article continues below ad
“Overwrought Italian production portrays St. Francis of Assisi (Mickey Rourke) as a spiritual agitator challenging the accepted values of his 13th-century contemporaries by embracing a life of utter poverty and simplicity. Director Liliana Cavani builds an elaborate picture of the period's social injustices but fails to evoke any convincing sense of religious conviction from Rourke's embarrassingly vacuous performance.”
The Gospel According to St. Matthew
“Straight-forward Italian dramatization of the evangelist's account of the life of Jesus and His message of salvation succeeds exceptionally well in placing the viewer within the Gospel events, avoiding the artificiality of most biblical movie epics. Director Pier Paolo Pasolini is completely faithful to the text while employing the visual imagination necessary for his realistic interpretation.”
Flowers of St. Francis
“Remarkable Italian production about the beginnings of the Franciscan Order as its founder sets the example of humility, simplicity and obedience for his first followers at Portiuncula, a little chapel near Assisi, from which they depart into the world to preach peace. Directed by Roberto Rossellini from a script co-written with Federico Fellini, the movie's form is as simple and sincere as the subject of the narrative which relates a series of little incidents realistically, yet with an infectious sense of joy marvellously conveyed by an anonymous cast of monks from a Roman monastery.”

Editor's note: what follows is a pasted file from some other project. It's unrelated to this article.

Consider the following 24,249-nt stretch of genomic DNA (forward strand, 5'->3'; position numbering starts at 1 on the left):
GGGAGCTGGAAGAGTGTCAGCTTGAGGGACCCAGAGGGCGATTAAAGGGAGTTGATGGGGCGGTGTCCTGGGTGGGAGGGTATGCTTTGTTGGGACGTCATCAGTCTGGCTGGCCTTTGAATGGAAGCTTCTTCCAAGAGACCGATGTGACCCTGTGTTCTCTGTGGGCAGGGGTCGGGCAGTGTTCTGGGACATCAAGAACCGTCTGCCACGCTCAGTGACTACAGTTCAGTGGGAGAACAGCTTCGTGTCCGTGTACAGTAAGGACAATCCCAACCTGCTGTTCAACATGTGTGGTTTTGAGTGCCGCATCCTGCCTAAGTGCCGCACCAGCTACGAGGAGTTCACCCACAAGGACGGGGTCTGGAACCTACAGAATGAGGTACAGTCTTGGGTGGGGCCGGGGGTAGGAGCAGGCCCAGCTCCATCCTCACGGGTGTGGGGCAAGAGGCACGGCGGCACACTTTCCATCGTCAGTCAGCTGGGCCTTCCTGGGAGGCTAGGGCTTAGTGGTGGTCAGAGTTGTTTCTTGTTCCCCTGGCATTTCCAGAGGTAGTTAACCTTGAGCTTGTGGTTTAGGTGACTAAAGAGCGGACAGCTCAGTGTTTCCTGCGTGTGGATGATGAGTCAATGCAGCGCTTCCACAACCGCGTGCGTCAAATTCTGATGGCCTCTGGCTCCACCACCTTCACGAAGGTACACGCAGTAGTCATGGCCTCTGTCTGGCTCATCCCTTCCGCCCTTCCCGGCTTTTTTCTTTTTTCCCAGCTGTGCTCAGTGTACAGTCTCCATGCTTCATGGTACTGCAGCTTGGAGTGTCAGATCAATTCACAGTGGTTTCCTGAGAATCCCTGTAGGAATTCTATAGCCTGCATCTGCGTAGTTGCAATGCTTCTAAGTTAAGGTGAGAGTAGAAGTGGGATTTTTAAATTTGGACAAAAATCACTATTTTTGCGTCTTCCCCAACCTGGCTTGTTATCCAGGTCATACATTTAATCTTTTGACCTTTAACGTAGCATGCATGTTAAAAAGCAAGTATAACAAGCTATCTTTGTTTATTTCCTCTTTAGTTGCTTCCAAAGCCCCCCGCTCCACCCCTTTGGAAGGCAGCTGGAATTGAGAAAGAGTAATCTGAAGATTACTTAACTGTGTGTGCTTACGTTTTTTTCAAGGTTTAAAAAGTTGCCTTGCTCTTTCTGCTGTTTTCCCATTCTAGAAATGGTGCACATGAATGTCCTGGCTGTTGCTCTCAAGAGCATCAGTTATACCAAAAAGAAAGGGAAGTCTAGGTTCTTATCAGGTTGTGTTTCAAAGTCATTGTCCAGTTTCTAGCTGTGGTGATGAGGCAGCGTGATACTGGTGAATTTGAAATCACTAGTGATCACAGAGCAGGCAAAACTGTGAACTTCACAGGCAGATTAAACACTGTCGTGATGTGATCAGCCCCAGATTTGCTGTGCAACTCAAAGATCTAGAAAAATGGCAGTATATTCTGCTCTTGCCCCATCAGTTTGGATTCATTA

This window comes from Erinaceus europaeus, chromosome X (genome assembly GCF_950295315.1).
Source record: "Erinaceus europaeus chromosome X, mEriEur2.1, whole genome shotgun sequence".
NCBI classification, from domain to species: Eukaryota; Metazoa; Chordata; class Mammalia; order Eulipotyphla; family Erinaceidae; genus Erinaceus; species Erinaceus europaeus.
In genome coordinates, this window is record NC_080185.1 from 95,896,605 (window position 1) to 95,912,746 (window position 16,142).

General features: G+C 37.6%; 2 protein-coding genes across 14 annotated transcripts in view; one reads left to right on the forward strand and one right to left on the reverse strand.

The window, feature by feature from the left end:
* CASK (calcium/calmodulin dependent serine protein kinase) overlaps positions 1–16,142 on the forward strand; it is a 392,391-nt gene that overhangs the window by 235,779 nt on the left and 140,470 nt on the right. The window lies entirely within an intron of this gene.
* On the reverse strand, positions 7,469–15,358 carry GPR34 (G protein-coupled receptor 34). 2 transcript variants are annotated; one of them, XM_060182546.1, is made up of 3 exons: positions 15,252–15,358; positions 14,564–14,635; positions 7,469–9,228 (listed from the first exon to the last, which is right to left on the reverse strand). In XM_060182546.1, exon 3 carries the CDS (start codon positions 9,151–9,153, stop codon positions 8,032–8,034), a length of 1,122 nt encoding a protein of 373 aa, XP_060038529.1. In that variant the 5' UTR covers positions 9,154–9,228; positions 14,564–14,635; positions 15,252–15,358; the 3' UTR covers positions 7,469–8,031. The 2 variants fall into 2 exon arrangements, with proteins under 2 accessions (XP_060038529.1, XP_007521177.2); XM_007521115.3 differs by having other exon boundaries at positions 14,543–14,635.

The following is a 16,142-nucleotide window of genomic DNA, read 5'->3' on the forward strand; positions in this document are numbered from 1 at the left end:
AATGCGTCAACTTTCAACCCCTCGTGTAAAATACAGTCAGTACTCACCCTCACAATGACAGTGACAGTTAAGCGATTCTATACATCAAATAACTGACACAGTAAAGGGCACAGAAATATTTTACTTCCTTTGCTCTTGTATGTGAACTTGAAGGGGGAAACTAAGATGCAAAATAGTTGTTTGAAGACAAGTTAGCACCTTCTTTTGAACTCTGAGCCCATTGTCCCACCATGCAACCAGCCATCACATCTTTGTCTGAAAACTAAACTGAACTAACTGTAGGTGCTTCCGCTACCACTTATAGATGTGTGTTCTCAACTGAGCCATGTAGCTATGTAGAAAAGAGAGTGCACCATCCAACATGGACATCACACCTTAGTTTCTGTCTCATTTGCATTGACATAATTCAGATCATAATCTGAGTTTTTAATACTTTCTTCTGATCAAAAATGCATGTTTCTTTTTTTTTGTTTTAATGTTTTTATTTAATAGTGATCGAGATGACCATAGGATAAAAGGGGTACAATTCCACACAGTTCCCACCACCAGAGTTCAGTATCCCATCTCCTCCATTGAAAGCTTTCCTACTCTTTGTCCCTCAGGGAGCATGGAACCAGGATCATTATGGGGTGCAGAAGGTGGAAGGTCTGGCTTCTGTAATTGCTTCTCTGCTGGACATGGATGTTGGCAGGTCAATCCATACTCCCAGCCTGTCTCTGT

article continues below ad
Babette’s gastebud
“Screen version of a story by Isak Dinesen, set in a rugged fishing village in 1871 Denmark, shows the impact of a French housekeeper (Stephane Audran) on two pious sisters who carry on their late father's work as pastor of a dwindling religious flock. Danish director Gabriel Axel's understated but finely detailed work centers on the preparation and consumption of an exquisite Gallic meal, a sensuous labor of love which has a healing effect on the austere sect and the Frenchwoman who prepared it.”

25 Movies That Audiences Loved But Critics Hated
The 20 Best Spaghetti Westerns Ever Made